From Heather M. of The Televixen:

Link: Previewing Moonshine with Sheri Elwood
“This place is just imbued with classic rock. You turn on any radio station in Nova Scotia, and it’s the same 30 songs. That sounds like a bad thing, but for me, it’s not.” Continue reading.

Facebooktwitterredditlinkedinmail

Moonshine’s Sheri Elwood: “What a gift to be able to write for women in their 30s and 40s”

I became a fan of Sheri Elwood when Call Me Fitz, starring Jason Priestley, exploded onto the scene in 2010. Since then, she’s produced, executive-produced and written on U.S. shows like Lucifer and Whiskey Cavalier. Now Elwood is back north of the border with a project that’s very close to her heart.

Moonshine, debuting Tuesday at 9 p.m. on CBC, tells the story of the Finley-Cullens, a group of adult half-siblings battling for control of the ancestral business, The Moonshine, a run-down summer resort in rural Nova Scotia. The cast is a who’s-who of talent, including Jennifer Finnegan as Lidia, Anastasia Phillips as Rhian, Emma Hunter as Nora, Tom Stevens as Ryan, Corrine Koslo as Bea and Peter MacNeil as Ken. All shine in the debut episode and set up the Season 1 journey to come.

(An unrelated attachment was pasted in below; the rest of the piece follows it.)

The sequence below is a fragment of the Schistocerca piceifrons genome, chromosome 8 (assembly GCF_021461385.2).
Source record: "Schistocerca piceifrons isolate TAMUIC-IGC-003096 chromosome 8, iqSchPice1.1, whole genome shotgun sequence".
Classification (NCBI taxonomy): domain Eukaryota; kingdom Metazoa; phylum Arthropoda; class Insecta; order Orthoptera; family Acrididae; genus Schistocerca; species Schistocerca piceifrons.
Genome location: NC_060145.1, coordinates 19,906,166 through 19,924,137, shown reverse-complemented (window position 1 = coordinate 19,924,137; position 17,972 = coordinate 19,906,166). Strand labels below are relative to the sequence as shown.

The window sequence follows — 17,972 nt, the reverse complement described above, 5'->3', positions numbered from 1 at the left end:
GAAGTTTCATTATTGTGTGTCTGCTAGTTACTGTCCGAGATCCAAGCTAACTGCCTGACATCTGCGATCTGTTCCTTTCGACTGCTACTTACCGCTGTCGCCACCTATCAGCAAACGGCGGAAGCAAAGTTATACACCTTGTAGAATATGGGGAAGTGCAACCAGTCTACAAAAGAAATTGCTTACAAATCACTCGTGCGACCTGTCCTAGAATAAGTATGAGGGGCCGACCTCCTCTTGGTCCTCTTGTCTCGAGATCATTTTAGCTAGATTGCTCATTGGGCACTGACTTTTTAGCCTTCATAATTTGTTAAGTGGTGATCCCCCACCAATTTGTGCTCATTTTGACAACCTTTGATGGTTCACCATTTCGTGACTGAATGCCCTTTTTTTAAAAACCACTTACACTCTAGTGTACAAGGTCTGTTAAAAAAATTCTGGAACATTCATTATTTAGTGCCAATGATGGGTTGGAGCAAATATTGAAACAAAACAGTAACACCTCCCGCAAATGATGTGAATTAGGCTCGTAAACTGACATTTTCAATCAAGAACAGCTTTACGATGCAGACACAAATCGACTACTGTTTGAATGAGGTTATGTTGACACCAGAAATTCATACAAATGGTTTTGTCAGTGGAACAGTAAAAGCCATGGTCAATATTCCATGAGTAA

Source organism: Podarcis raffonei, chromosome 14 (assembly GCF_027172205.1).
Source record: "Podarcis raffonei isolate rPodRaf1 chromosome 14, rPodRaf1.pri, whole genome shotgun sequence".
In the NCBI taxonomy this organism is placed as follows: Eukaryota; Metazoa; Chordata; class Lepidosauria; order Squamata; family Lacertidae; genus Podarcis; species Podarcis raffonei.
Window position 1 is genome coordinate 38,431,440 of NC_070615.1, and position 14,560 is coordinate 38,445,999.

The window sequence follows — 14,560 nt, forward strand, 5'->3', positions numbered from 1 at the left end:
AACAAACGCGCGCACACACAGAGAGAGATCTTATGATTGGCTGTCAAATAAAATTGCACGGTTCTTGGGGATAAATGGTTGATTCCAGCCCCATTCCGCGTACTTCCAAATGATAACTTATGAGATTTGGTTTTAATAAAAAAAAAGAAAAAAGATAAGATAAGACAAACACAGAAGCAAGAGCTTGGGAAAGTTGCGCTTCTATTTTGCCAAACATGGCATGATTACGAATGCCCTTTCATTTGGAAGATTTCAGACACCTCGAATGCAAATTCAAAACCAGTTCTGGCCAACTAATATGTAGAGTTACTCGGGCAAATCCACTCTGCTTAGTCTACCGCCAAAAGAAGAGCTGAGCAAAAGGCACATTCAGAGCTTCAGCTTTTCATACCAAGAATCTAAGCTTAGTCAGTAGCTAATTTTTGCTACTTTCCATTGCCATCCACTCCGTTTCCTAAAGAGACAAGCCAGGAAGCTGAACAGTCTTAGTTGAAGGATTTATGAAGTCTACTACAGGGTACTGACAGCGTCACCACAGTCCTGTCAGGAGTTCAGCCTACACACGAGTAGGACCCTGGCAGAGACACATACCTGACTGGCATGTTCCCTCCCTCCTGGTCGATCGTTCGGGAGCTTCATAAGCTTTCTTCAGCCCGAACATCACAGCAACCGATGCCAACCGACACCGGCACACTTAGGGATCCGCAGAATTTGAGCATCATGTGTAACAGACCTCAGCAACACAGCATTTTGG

We spoke to Sheri Elwood about how Moonshine came about and its killer cast.

How did Moonshine come about, and how did you end up back in Canada making it?
Sheri Elwood: I got a call a couple of years ago from a producer, Charles Bishop, and I was a fan of his and he said, ‘How would you feel about coming home to do a show?’ And I said, ‘Yeah, oh my God, that would be great.’

I had been trying to get back to Nova Scotia, for personal reasons. Also, my family is still here. He said, ‘Let me get a little more specific and said, how about a family drama?’ I said, ‘I have one.’ I actually have been noodling on this idea for a while now. He presented it to CBC and we had a show. It happened fairly quickly.

How close was the noodling to what Moonshine ended up being when it hits the air in the fall?